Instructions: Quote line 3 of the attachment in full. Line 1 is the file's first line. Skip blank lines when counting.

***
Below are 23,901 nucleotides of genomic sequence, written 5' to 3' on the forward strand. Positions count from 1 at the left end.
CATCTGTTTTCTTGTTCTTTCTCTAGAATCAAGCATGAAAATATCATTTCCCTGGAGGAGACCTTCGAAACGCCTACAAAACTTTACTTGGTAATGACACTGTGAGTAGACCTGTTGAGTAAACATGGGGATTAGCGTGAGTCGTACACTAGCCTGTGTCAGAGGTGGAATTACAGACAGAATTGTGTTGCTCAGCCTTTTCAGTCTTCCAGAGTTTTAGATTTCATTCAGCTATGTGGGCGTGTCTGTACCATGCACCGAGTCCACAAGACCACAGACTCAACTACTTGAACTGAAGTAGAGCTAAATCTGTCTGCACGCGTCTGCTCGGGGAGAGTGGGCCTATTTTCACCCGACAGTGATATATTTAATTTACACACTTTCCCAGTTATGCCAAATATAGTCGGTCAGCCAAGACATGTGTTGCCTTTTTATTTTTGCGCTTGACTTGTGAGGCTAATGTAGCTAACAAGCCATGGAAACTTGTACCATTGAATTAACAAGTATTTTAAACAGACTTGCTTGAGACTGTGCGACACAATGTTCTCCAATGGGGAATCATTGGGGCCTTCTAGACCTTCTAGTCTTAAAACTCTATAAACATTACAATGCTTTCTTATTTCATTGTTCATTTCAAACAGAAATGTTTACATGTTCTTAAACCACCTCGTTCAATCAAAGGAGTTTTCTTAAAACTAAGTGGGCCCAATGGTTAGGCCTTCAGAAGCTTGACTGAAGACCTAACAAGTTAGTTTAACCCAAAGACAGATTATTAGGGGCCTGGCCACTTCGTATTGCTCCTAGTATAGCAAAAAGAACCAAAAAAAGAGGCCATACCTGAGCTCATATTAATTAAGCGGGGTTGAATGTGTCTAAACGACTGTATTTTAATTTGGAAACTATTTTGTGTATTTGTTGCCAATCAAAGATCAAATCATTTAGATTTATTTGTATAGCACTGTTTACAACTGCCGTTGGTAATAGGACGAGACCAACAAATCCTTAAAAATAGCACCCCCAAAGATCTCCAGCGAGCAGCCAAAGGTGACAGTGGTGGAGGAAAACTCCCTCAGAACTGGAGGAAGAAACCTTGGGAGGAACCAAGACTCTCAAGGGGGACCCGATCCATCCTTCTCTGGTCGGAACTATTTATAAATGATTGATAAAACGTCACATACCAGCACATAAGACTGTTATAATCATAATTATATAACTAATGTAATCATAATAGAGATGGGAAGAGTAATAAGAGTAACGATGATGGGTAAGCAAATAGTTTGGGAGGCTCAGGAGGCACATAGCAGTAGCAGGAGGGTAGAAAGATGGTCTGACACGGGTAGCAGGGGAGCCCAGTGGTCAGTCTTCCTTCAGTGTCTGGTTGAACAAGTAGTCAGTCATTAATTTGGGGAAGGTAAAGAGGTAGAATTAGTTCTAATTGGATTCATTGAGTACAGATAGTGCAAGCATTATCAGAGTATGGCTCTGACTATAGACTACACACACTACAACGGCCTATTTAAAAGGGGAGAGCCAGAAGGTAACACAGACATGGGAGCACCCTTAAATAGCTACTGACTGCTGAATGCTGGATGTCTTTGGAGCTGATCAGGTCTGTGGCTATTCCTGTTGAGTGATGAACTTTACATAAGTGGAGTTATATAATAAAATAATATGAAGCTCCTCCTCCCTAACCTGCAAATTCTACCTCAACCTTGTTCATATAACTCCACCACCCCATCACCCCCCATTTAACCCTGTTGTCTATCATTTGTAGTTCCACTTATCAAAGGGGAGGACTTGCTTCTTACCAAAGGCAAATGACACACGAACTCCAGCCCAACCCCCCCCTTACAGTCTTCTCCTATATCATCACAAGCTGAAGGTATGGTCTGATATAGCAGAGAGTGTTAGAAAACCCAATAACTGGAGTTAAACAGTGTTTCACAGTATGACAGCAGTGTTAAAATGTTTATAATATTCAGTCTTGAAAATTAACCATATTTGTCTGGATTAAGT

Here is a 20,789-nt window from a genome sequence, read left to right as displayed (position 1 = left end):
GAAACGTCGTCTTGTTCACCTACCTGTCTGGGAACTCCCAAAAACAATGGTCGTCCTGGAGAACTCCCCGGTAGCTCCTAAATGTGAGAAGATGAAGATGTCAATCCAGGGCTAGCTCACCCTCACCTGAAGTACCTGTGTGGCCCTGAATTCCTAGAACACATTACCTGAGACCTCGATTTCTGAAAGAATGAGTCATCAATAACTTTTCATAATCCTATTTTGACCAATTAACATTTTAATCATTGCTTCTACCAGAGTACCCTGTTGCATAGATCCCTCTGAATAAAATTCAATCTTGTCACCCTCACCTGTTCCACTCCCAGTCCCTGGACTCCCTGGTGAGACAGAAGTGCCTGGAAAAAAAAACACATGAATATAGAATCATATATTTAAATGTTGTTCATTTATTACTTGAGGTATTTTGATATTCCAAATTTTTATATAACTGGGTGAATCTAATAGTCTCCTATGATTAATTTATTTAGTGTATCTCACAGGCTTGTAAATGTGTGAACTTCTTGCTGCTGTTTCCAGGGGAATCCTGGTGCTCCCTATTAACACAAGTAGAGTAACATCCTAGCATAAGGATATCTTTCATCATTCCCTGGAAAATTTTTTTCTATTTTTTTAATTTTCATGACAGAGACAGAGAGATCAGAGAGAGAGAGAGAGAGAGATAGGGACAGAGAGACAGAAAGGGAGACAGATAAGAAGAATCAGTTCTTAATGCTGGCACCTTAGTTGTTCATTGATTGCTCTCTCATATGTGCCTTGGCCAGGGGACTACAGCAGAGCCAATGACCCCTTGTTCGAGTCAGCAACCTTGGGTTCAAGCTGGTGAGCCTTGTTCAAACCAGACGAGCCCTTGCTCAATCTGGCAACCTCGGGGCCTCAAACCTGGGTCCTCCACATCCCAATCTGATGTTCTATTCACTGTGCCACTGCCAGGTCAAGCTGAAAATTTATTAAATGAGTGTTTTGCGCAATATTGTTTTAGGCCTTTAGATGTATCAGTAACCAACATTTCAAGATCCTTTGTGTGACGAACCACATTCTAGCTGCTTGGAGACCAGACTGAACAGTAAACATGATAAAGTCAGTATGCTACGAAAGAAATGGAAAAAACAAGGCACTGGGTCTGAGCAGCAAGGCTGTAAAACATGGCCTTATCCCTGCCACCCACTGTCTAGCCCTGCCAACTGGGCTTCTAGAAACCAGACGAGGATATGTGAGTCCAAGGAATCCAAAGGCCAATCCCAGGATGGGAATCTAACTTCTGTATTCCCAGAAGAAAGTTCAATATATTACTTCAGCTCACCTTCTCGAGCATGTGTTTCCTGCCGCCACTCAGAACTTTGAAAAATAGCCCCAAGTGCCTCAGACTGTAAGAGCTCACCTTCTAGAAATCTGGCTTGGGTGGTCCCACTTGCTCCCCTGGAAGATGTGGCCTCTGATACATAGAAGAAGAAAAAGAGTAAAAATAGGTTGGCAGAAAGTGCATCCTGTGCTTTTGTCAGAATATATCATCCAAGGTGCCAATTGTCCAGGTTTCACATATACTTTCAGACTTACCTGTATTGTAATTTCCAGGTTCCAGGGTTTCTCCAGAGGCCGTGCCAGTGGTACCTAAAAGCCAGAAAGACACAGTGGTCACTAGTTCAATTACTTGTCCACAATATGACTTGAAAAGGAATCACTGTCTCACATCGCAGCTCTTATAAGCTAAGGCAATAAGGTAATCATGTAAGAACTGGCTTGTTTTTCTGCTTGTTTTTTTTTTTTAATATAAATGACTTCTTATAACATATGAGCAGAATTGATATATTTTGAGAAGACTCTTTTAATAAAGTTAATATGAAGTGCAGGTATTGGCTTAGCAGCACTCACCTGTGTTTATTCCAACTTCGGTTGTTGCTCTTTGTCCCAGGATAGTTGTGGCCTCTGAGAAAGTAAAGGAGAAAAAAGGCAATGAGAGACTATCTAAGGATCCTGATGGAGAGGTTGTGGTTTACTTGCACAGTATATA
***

Here is a 20,789-nt window from a genome sequence, read left to right as displayed (position 1 = left end):